Hot on the heels of the acclaimed third series, Doctor Who returns for a fourth installment with a familiar face alongside the Doctor. Award-winning actor Catherine Tate returns as the Doctor's new companion, reprising her role as Donna Noble who featured in the 2006 Christmas special The Runaway Bride. Now reunited, the Doctor and Donna travel back to Pompeii in AD 79 on the eve of the infamous eruption where people are slowly turning to stone, investigate a series of grisly murders with the help of Agatha Christie, journey to the home world of the sinister Ood and come face to face an old enemy of the Doctor's. Series Four also sees the return of the Doctor's previous companions -- the vivacious Rose Tyler (Billie Piper) and the feisty Martha Jones (Freema Agyeman).
Kicking off with a jam-packed Christmas special and ending with a blockbuster extended closing installment, Doctor Who's fourth season since it was revived is a breathless, exciting one that also boasts some exceptional episodes. The ones in particular to watch out for are the outstanding "Silence in the Library/Forest of the Dead" doubleheader, the almost-single-location creepfest that is "Midnight," and the trio of "Turn Left," "The Stolen Earth," and "Journey's End" that round off the season. In the midst of those is also one of the very best cliffhangers in Doctor Who's long and glorious history.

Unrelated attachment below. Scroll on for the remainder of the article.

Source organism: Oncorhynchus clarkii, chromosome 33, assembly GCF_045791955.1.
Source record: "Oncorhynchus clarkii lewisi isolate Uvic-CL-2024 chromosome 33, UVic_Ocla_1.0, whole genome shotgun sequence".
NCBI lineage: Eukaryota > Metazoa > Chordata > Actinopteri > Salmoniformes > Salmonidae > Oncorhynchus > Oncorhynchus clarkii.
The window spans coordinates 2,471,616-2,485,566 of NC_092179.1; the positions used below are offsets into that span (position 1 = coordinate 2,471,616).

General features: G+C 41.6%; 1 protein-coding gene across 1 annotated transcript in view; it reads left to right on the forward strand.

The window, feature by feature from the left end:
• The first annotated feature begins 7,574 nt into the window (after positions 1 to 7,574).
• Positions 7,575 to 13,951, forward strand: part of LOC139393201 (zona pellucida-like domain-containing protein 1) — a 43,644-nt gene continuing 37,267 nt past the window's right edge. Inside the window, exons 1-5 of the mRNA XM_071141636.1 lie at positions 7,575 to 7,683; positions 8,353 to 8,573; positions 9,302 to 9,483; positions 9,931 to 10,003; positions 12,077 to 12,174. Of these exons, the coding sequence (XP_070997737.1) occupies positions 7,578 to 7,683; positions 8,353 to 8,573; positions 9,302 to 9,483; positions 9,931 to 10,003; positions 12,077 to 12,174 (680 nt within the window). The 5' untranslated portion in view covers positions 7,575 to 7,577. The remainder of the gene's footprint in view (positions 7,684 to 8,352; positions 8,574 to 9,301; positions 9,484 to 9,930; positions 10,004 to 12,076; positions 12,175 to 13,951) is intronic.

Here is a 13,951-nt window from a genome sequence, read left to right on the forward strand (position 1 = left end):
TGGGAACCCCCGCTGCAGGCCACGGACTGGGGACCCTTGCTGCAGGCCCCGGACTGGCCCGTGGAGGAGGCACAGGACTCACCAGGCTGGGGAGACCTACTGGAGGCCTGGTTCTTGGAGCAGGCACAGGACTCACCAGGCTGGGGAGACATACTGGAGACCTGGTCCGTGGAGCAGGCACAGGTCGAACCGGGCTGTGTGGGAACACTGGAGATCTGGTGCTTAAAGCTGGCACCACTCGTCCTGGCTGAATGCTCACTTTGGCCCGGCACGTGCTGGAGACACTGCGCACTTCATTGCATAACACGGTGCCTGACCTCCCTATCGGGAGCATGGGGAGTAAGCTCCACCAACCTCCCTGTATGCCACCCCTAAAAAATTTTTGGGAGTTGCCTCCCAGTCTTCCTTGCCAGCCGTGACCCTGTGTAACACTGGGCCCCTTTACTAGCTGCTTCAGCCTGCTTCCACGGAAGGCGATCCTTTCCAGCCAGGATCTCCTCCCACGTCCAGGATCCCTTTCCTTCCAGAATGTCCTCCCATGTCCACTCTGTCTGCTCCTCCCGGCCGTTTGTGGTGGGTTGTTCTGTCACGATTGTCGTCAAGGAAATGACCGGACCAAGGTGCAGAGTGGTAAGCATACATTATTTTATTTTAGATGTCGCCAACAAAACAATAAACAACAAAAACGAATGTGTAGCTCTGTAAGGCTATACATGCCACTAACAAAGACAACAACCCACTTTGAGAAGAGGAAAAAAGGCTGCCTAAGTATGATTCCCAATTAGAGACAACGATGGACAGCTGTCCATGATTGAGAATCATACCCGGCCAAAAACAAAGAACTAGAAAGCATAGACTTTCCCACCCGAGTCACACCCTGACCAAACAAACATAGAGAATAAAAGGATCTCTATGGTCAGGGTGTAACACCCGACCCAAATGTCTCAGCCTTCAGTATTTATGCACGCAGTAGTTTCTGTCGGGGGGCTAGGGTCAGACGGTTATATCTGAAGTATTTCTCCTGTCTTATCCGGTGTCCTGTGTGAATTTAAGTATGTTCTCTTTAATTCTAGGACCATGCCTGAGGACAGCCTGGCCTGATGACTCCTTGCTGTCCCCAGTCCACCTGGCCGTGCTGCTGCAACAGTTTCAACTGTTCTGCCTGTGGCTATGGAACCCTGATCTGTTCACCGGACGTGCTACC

This is also the season that introduces Catherine Tate as full-time companion Donna Noble, working alongside David Tennant's Doctor across time and space. And it's--against initial expectations--arguably the best combination since the show returned. There's no hint of romance between the pair, as they instead knuckle down to business, occasionally helped by the likes of Martha Jones (Freema Agyeman), Sarah Jane Smith (Elisabeth Sladen), and Jack Harkness (John Barrowman). And let's not forget the collection of monsters we meet this time around. The Daleks and Davros are the main attractions, while the return of the Sontarans proves to be a bit of a disappointment. But after viewing the series, chances are you'll be counting shadows around you, and wary of getting on the wrong side of the Ood.
As with most series of Doctor Who, there are one or two uneven episodes and some missteps, but the show is still unmatched at what it does, and even more confident than last time round. That, along with the immense rewatch value, is what makes this a terrific piece of family entertainment.